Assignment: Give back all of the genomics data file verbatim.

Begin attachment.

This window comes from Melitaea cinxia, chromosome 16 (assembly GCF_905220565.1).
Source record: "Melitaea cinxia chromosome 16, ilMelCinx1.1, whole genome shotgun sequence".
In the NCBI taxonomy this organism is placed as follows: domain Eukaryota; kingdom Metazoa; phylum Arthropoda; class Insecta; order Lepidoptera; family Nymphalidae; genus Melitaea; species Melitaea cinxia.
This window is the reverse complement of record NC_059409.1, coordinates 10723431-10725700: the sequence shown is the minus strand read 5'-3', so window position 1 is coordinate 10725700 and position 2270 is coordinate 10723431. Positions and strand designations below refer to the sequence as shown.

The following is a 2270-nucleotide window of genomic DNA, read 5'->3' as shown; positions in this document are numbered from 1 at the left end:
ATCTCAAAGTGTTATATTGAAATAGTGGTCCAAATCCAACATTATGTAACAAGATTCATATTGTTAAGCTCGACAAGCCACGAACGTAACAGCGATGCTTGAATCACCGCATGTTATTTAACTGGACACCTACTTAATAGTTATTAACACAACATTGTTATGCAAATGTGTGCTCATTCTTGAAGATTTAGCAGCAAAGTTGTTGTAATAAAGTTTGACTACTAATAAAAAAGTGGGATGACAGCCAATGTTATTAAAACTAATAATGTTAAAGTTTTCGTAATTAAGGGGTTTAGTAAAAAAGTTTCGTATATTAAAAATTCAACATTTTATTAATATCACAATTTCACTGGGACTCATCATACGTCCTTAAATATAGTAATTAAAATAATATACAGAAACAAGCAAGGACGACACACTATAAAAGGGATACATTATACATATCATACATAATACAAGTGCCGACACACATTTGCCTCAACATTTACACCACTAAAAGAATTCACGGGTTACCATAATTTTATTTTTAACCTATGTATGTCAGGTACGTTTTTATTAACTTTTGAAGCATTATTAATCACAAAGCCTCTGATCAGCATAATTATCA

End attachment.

This window comes from Melitaea cinxia, chromosome 16 (assembly GCF_905220565.1).
Source record: "Melitaea cinxia chromosome 16, ilMelCinx1.1, whole genome shotgun sequence".
In the NCBI taxonomy this organism is placed as follows: domain Eukaryota; kingdom Metazoa; phylum Arthropoda; class Insecta; order Lepidoptera; family Nymphalidae; genus Melitaea; species Melitaea cinxia.
This window is the reverse complement of record NC_059409.1, coordinates 10723431-10725700: the sequence shown is the minus strand read 5'-3', so window position 1 is coordinate 10725700 and position 2270 is coordinate 10723431. Positions and strand designations below refer to the sequence as shown.

The following is a 2270-nucleotide window of genomic DNA, read 5'->3' as shown; positions in this document are numbered from 1 at the left end:
ATCTCAAAGTGTTATATTGAAATAGTGGTCCAAATCCAACATTATGTAACAAGATTCATATTGTTAAGCTCGACAAGCCACGAACGTAACAGCGATGCTTGAATCACCGCATGTTATTTAACTGGACACCTACTTAATAGTTATTAACACAACATTGTTATGCAAATGTGTGCTCATTCTTGAAGATTTAGCAGCAAAGTTGTTGTAATAAAGTTTGACTACTAATAAAAAAGTGGGATGACAGCCAATGTTATTAAAACTAATAATGTTAAAGTTTTCGTAATTAAGGGGTTTAGTAAAAAAGTTTCGTATATTAAAAATTCAACATTTTATTAATATCACAATTTCACTGGGACTCATCATACGTCCTTAAATATAGTAATTAAAATAATATACAGAAACAAGCAAGGACGACACACTATAAAAGGGATACATTATACATATCATACATAATACAAGTGCCGACACACATTTGCCTCAACATTTACACCACTAAAAGAATTCACGGGTTACCATAATTTTATTTTTAACCTATGTATGTCAGGTACGTTTTTATTAACTTTTGAAGCATTATTAATCACAAAGCCTCTGATCAGCATAATTATCA